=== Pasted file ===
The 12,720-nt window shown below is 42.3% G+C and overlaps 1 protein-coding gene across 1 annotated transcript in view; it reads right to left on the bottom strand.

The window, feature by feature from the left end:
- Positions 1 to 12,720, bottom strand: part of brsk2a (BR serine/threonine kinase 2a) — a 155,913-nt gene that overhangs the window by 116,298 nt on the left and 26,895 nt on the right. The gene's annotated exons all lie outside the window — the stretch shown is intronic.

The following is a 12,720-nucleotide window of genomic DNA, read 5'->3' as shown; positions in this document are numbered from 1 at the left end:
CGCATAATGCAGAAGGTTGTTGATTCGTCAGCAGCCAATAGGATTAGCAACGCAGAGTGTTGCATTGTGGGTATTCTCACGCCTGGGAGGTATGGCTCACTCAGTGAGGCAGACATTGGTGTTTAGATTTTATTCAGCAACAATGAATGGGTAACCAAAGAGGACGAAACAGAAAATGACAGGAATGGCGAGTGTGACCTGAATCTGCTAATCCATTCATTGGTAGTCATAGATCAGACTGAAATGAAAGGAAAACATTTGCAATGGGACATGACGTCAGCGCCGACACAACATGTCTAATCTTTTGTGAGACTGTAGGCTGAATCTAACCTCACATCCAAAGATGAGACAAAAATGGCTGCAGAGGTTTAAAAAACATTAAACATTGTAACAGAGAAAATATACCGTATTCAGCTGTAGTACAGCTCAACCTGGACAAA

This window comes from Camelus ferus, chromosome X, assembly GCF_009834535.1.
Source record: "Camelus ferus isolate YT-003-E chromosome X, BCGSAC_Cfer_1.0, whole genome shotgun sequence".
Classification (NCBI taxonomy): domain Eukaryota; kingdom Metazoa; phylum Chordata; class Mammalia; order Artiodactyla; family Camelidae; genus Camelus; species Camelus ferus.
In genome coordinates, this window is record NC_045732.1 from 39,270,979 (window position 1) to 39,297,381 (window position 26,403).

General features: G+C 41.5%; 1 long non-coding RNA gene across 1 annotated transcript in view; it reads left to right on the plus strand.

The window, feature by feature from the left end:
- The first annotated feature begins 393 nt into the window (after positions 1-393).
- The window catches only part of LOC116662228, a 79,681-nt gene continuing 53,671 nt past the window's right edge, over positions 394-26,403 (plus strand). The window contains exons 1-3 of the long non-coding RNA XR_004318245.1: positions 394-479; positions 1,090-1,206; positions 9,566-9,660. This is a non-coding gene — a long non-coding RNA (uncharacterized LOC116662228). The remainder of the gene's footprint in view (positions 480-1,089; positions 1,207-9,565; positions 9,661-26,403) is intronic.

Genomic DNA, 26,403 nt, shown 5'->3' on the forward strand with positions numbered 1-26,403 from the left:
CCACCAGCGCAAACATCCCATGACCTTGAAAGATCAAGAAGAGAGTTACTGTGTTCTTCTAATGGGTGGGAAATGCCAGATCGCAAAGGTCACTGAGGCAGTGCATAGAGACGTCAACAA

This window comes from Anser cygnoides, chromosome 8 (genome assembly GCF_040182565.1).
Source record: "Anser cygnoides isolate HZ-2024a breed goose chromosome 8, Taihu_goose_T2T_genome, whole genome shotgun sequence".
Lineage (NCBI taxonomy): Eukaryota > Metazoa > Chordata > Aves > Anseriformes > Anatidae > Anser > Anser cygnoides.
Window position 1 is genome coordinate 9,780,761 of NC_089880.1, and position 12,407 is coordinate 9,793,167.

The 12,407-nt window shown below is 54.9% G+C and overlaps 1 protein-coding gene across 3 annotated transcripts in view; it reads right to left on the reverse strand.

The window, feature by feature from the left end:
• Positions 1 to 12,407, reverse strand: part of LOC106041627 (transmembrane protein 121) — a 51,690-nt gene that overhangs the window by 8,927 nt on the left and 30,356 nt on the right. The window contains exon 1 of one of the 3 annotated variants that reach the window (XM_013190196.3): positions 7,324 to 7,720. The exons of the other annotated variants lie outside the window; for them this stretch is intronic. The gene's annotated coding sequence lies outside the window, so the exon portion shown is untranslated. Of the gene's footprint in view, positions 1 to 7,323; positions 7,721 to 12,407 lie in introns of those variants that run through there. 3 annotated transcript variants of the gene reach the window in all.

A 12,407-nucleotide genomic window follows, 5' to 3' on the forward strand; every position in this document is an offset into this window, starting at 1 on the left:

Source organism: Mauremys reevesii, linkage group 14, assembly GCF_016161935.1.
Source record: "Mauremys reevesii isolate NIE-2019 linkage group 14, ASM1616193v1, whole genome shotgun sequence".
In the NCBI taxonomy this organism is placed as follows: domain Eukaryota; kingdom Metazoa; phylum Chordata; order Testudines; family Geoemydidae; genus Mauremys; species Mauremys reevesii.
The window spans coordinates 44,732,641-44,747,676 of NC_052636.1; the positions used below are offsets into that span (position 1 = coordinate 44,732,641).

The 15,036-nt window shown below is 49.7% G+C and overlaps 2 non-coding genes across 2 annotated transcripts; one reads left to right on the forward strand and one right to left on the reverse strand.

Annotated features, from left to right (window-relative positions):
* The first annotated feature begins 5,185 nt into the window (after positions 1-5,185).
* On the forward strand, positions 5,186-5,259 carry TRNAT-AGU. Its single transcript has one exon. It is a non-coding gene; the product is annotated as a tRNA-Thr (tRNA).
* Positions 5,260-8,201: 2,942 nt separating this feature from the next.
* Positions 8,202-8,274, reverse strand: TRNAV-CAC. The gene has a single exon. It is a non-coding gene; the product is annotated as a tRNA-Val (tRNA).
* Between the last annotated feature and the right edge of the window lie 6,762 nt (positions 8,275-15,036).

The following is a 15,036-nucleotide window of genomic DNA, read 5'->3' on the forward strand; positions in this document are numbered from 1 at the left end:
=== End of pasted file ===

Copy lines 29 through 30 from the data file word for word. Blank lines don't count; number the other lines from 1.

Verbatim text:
Annotated features, from left to right (window-relative positions):
* The first annotated feature begins 5,185 nt into the window (after positions 1-5,185).